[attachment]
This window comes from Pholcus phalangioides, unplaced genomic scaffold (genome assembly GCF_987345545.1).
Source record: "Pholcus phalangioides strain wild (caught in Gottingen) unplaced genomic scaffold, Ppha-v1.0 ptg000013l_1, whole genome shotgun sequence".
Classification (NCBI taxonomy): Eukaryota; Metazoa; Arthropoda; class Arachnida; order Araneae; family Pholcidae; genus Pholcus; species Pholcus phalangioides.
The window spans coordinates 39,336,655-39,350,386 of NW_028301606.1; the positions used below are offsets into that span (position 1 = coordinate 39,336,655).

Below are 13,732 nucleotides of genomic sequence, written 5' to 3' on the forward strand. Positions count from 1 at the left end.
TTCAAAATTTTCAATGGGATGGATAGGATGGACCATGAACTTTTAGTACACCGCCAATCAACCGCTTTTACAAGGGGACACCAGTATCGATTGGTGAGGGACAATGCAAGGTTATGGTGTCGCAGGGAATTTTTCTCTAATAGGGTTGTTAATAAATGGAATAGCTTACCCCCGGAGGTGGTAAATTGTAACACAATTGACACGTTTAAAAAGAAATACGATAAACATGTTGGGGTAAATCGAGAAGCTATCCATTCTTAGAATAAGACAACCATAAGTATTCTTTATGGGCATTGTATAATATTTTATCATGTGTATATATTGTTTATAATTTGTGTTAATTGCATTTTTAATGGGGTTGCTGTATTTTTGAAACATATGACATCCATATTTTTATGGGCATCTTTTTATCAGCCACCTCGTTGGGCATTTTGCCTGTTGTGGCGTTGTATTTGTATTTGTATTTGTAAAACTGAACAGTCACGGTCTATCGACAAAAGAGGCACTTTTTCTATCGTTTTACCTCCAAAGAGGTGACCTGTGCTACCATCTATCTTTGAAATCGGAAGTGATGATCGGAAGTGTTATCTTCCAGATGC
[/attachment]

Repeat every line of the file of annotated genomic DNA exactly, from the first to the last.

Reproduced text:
This window comes from Pholcus phalangioides, unplaced genomic scaffold (genome assembly GCF_987345545.1).
Source record: "Pholcus phalangioides strain wild (caught in Gottingen) unplaced genomic scaffold, Ppha-v1.0 ptg000013l_1, whole genome shotgun sequence".
Classification (NCBI taxonomy): Eukaryota; Metazoa; Arthropoda; class Arachnida; order Araneae; family Pholcidae; genus Pholcus; species Pholcus phalangioides.
The window spans coordinates 39,336,655-39,350,386 of NW_028301606.1; the positions used below are offsets into that span (position 1 = coordinate 39,336,655).

Below are 13,732 nucleotides of genomic sequence, written 5' to 3' on the forward strand. Positions count from 1 at the left end.
TTCAAAATTTTCAATGGGATGGATAGGATGGACCATGAACTTTTAGTACACCGCCAATCAACCGCTTTTACAAGGGGACACCAGTATCGATTGGTGAGGGACAATGCAAGGTTATGGTGTCGCAGGGAATTTTTCTCTAATAGGGTTGTTAATAAATGGAATAGCTTACCCCCGGAGGTGGTAAATTGTAACACAATTGACACGTTTAAAAAGAAATACGATAAACATGTTGGGGTAAATCGAGAAGCTATCCATTCTTAGAATAAGACAACCATAAGTATTCTTTATGGGCATTGTATAATATTTTATCATGTGTATATATTGTTTATAATTTGTGTTAATTGCATTTTTAATGGGGTTGCTGTATTTTTGAAACATATGACATCCATATTTTTATGGGCATCTTTTTATCAGCCACCTCGTTGGGCATTTTGCCTGTTGTGGCGTTGTATTTGTATTTGTATTTGTAAAACTGAACAGTCACGGTCTATCGACAAAAGAGGCACTTTTTCTATCGTTTTACCTCCAAAGAGGTGACCTGTGCTACCATCTATCTTTGAAATCGGAAGTGATGATCGGAAGTGTTATCTTCCAGATGC